From 1 January 2020, the Mollie Dashboard will be upgraded. We will gradually migrate our customers. Before we migrate your account to the upgraded dashboard, we will inform you in advance by email. Only if your dashboard has been upgraded, the information below applies to you.
Why are these changes happening?
The world of online payments is changing rapidly. Customers have increasing demands, want to receive money instantly, and automate more and more. Mollie is the frontrunner of these changes, and needs to keep up to ensure we can keep you, as a partner, empowered for all merchants. In doing so, we are changing and upgrading the core of Mollie so we are future proof for the years to come.
In this regard, the relation between settlements and invoices has changed.
A settlement no longer belongs to / falls under an invoice like it used to. In our old-style way of working our invoicing process would only invoice fees associated with one or more settlements. This would cause confusion if payments were processed, costs were made, but no settlement was received (a payout can be paused or blocked for numerous reasons). In this case, there would be no invoice for this period, although there would be costs.
This invoice process has been changed to only charge fees that have been charged within a monthly period (e.g. Jan 1st 00:00:00 (inclusive) -> Feb 1st 00:00:00 (exclusive) based on Europe/Amsterdam time). So, it will be disconnected from settlements. Because of this fundamental change, the relationship has also changed and the Settlements API has been adapted.
Overview of changes
This section describes the relevant changes that have come about and should be taken into account.
New “invoiceId” field per period.
To correlate the withheld transaction fees to the respective invoices partners can now use the “invoiceId” property in the Get Settlement API response.
For old-style settlements there is a top-level “invoiceId” property. All costs reported by this settlement, regardless of the periods, belong to the invoice that will eventually be linked in this singular property. In the above mentioned example, the third settlement would contain revenue and costs for two periods, but they correlate to one invoice.
For new-style settlements there is still this top-level “invoiceId” property, but it is not the only invoice relevant to the costs reported by this settlement. Instead, the costs reported in the settlement belong to a different invoice based on the period that they are in. In the above mentioned example (right-side), the third settlement would have two periods (with revenue and costs) and the costs would correlate to two different invoices.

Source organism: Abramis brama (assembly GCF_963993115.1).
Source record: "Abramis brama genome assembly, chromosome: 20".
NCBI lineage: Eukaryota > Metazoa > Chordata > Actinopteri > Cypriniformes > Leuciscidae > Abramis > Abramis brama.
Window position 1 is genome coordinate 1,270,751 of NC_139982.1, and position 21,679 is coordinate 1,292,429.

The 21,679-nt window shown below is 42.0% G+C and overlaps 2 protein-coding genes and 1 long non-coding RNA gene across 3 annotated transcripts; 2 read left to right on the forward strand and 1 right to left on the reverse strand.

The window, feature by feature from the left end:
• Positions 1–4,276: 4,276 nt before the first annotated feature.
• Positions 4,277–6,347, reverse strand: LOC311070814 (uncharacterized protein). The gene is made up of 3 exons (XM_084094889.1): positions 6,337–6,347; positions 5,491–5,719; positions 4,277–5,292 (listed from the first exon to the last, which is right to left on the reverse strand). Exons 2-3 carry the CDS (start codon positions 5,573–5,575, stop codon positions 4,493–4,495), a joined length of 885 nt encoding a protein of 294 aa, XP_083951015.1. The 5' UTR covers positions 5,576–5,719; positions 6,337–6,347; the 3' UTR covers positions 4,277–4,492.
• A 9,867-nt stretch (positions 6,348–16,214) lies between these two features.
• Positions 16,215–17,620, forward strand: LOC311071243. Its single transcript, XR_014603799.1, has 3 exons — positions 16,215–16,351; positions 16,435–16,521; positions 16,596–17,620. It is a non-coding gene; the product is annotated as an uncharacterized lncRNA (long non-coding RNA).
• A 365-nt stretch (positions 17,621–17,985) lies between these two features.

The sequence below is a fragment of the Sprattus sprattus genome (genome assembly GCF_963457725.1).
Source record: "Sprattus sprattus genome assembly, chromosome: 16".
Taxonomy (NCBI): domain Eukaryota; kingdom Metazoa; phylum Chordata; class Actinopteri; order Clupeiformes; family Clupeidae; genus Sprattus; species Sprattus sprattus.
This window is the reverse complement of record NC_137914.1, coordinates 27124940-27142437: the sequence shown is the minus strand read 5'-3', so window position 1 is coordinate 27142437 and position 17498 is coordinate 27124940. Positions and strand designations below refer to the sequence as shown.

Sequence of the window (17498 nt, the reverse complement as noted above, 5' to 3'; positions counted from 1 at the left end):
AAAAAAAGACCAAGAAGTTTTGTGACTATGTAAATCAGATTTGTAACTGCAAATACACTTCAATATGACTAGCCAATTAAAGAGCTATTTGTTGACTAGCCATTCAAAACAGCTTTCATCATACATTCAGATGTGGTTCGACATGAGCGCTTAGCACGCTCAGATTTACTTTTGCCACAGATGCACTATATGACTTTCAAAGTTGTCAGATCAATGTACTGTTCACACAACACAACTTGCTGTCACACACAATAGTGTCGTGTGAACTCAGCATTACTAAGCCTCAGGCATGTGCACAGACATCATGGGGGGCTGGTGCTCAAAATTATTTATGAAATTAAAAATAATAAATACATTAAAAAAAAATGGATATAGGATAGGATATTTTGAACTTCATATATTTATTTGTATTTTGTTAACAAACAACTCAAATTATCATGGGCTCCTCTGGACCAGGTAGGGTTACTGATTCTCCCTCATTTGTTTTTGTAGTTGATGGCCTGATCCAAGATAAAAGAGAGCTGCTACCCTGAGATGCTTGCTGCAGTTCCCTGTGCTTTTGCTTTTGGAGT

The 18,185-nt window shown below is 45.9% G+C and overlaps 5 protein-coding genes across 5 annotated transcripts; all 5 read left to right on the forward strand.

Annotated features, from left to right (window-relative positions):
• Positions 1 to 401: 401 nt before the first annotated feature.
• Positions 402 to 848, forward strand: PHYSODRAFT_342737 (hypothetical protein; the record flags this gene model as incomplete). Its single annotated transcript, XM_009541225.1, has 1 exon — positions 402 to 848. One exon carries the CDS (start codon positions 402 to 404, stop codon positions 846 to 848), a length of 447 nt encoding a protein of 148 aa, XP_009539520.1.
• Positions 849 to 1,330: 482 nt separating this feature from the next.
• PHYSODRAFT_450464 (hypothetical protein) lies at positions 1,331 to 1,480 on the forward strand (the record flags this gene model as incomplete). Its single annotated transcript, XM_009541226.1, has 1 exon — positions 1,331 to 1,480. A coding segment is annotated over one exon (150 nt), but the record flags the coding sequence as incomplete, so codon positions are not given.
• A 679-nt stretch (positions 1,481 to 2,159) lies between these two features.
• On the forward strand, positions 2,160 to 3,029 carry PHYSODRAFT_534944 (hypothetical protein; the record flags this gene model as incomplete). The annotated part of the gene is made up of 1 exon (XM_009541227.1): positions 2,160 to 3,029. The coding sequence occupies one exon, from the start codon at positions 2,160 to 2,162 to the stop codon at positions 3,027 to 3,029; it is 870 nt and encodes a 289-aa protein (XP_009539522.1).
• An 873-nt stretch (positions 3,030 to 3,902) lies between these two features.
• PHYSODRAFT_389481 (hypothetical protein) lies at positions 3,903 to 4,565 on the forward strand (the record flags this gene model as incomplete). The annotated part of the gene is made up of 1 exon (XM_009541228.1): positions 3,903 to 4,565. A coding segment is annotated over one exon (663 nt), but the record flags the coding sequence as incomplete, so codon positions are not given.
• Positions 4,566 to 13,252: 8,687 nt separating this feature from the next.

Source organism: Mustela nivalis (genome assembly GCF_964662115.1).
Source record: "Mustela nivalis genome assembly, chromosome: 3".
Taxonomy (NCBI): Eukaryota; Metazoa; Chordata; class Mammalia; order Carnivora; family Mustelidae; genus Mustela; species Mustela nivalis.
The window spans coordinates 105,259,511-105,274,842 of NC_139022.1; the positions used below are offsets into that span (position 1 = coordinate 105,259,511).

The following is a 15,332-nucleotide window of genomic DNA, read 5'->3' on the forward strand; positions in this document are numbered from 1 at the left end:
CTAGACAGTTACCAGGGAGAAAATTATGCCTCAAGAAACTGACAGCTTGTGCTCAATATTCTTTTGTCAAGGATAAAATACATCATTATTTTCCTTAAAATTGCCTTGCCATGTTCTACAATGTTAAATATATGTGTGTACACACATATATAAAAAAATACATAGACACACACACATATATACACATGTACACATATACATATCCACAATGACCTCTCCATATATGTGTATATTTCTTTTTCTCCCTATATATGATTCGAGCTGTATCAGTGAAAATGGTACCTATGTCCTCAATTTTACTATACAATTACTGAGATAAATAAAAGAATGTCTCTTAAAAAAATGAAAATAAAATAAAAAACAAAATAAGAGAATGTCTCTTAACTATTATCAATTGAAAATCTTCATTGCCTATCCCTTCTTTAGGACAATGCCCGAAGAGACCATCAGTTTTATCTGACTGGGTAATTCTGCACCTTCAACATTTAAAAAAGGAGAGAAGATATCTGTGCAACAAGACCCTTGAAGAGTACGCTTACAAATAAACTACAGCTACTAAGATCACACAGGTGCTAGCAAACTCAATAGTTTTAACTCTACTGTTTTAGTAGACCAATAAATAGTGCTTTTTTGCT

Because of this, the Settlement API was updated to include an “invoiceId” property contained in each separate period reported by the settlement. The top-level “invoiceId” property (as well as the invoice in the “links”) property will be filled with the oldest invoice that is related to this settlement (oldest period).
Textual descriptions in the Settlements API might differ
For the new-style settlements, the “description” and “method” fields can return different values than they used to return. This has to do with increased granularity of the reporting or because of textual descriptions that were lacking in clarity or translation that have been improved.
Fixed and variable costs are no longer split
In the Settlements API, each element under “costs” has a pricing property associated with it that specifies the fixed and variable fee. It used to be the case that whenever Mollie withheld funds to prepay a fee with a fixed and variable component, it would show these using 2 separate cost elements. One of these will contain only the fixed fee (with the variable pricing set to 0) and one will contain only the variable fee (with the fixed pricing set to 0).
For the new-style settlements, such fees with both a fixed and variable component will simply show up as a single line with the fixed pricing and variable pricing mentioned.
Added: the Invoice Compensation
With our new balance system, payments are settled to the balance in real-time and we immediately deduct the fees from the settlement (i.e. a prepayment of the fee). Because of this, the amount we deduct has to be a rounded real amount.
At the end of the month, when the merchant is invoiced, these individual roundings might not align with the total of the invoice, which might’ve been rounded differently in the end due to summation or VAT calculation.
When this happens, the merchant will have prepaid more than the invoice total. But do not worry, we will transfer this amount directly back to the balance of the merchant. This will happen under the name of an Invoice Compensation. The amount due on the invoice will therefore render zero.
This invoice compensation is needed to properly match the total of the invoice in the bookkeeping. It can be found in our interface, Settlements API, or Exports (MT940 / CODA).
- Exports: The invoice compensation for an invoice over January’s period will show up in the next period, since that is when the invoice is created and the money is deposited on the merchant’s balance.
- Settlements API: The invoice compensation for an invoice over January will show up in the period January, as it should be linked to the invoiceId that is returned for that period.